Esma Must Rethink Hedge Fund Equivalence
The Alternative Investment Fund Managers directive could block investor access to non-EU investment services due to over-stringent requirements, the advisory board to the European securities watchdog is warning.
The European Securities and Markets Authority has been advised to re-examine equivalence tests for hedge funds, private equity firms and other alternative investments managed in third countries, after it emerged that EU investors could be prevented from investing in them.
In a response to Esma's draft proposals for the technical standards on the AIFMD, the Securities and Markets Stakeholder Group said: "In light of the unique nature of the AIFMD regime even undertakings or depositaries in other well-respected countries with a high level of regulation might not even meet these equivalence tests, for example the US."
The group represents 30 members from the industry as well as the public and is consulted when Esma is discussing new technical standards, guidelines and recommendations. It is also expected to submit opinions and advice to the securities regulator on any issue related to its work.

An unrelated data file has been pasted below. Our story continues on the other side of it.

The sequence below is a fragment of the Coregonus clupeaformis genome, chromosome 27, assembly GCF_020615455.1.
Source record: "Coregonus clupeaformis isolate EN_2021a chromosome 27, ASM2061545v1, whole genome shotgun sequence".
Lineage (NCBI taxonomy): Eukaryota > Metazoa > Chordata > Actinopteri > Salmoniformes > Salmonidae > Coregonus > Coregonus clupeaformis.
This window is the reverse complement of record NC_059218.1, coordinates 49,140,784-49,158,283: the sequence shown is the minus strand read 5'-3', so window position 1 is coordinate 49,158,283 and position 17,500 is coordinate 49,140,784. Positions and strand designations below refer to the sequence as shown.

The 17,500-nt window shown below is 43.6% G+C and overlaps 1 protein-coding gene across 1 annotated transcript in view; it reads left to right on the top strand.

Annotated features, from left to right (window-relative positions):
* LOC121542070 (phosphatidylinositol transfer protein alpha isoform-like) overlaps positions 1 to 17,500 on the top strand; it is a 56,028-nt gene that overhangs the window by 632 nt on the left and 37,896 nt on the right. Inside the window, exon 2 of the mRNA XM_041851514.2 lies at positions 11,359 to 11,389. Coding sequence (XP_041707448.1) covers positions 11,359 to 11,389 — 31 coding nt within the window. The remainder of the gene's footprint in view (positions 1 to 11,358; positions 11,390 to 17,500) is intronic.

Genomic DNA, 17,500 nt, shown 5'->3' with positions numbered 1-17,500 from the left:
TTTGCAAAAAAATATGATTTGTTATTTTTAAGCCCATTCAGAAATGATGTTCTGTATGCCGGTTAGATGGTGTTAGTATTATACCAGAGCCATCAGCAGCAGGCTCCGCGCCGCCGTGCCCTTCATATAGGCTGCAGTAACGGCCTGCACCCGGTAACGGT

Equivalence requires non-EU based fund managers that intend to market shares to European investors to have to voluntarily subject themselves to the requirements of the directive. Initially, in Level 1 of AIFMD, the requirements were only of the "same effect", a more flexible obligation than pure equivalence.
The stakeholder group's report released on Friday said the investors that the AIFMD aims to protect might not be able to access "valuable investments services" offered outside of the EU.
"A possible solution could be simply sticking to the current Level 1 text…," proposed the SMSG adding: "alternatively, the existing UCITS and MiFID rules for delegation [regime for non-EU investments services] could perhaps serve as inspiration."